Sunday, August 17, 2008

Headlines Sunday 17th August

China’s conjuring acts were hardly a surprise
Piers Akerman
THE most surprising thing about the waves of outrage emanating from the Beijing Olympics about the manner in which the despotic Chinese Government is running the games is that anyone is actually surprised.

Surely no one could really have believed for a moment that Chinese officials would agree to change the nature of their totalitarian government’s rigid decrees against press freedom and human rights at the behest of the slick fixers who operate the international Olympic gravy train?

That officials from the historically corrupt International Olympic Committee could pretend to have reached an agreement with the current crop of mandarins which would have seen a relaxing of China’s Draconian control of its internal media, that Sinophiliac national leaders such as our own Prime Minister, Kevin Rudd, could claim that China was going to enter into meaningful discussions with supporters of Tibet’s exiled spiritual leader, the Dalai Lama, and that his presence at the phoney Games’ opening was in some way a recognition of these talks, or that the very act of awarding China the Olympic Games was ever seriously seen as an impetus which would presage a new era of Chinese openness, were always farcical confabulations.

Yet there are apparently those who are surprised that Chinese political leaders prevented a buck-toothed child from appearing as the face of “new” China because her features were deemed to lack the blemish-free quality the backroom boys from the Politburo were trying to project. Good enough to sing, not good enough to be seen.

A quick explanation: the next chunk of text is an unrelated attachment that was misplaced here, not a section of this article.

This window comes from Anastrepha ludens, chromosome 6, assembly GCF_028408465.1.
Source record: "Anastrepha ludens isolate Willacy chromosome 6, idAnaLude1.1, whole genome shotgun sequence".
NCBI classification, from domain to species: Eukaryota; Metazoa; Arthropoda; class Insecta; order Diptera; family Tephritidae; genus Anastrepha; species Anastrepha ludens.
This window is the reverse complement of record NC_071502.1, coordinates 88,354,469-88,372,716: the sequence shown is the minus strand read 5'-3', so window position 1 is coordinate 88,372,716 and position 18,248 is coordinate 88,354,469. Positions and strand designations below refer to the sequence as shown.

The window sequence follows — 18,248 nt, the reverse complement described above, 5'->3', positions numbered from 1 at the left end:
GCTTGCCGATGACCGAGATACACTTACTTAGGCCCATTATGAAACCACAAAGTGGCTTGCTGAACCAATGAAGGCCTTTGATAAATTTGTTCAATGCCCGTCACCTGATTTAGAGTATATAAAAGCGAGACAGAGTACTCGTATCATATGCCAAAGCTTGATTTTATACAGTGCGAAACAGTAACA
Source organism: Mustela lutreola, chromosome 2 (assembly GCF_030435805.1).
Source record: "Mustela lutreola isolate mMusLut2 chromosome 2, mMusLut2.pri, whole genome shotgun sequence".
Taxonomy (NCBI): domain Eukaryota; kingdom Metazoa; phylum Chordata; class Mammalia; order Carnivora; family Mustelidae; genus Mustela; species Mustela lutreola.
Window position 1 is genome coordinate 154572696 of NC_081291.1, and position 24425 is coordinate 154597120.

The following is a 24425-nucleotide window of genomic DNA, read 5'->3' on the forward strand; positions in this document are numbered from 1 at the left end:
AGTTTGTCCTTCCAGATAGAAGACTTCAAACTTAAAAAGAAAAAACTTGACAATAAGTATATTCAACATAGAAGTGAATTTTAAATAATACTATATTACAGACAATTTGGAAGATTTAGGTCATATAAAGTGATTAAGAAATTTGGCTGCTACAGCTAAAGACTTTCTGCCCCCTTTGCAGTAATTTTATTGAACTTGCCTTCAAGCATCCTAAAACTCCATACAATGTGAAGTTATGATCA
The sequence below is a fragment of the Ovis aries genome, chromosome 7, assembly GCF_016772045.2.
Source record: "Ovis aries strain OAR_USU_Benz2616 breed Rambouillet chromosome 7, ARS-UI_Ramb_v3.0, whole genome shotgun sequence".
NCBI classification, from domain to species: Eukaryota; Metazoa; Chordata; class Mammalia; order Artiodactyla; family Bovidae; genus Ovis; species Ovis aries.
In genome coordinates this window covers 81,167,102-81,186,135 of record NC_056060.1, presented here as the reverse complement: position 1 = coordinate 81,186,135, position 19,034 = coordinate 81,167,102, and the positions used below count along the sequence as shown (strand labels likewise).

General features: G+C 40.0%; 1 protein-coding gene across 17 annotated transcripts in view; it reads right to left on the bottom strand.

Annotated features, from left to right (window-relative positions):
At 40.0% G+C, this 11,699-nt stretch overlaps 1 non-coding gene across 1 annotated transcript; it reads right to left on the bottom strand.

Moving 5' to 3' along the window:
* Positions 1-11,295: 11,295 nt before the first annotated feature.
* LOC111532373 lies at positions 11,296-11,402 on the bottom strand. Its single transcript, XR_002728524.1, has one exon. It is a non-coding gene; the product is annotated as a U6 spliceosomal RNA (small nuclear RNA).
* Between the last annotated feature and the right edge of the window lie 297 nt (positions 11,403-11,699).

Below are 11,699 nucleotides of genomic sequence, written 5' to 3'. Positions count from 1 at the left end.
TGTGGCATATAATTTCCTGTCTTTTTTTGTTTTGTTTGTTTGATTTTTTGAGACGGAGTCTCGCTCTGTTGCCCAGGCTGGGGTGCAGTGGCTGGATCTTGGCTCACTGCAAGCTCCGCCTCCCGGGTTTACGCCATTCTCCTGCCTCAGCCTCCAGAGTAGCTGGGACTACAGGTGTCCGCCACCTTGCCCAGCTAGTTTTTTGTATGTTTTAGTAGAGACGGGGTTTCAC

If a Western nation had pulled this stunt, the forests of Finland would have been pulped to meet the needs of batteries of roaring presses. With China, it’s a sort of a ho-hum.-As has been pointed out, these are fake games with many fake acts. However, as bad as it gets, the good thing is also there, and that is that the world can see it. It may not be recognized for what it is, but it can be seen. And while the Nazis stole the show in '36, they were gone nine years later. Lets us hope that the wind will stir in what was once mighty China, and that she may rise majestic again.- ed.
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Now Russia threatens Poland - with nuclear attack
Andrew Bolt
Still in any doubt about the growing Russian menace?

Moscow lashed out at Washington and Warsaw on Friday, saying the plan to site a US anti-missile defence shield in Poland would undermine the global balance of power and put Poland at risk of nuclear attack… Anatoly Nogovitsin, the deputy head of the Russian armed forces, warned Poland that by hosting the shield it could become the target of a nuclear attack in war time.
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Explaining patriotism
Andrew Bolt
Beautiful Sunset
NBC journalist Chris Collinsworth is strangely surprised to meet patriot Kobe Bryant:

Collinsworth: Tell the story when you first got your USA uniform.

Kobe: Well I had goosebumps and I actually just looked at it for awhile. I just held it there and I laid it across my bed and I just stared at it for a few minutes; just because as a kid growing up this is the ultimate, ultimate in basketball.
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A bronze for Beijing
Andrew Bolt
Seven’s Olympics coverage is getting hammered:

And although the Games are winning the ratings with an average of 44 per cent evening audience share and 75 per cent for its much-maligned Yum Cha morning show, the cumulative first-week audience of 15.46 million is 300,000 down on Athens 2004.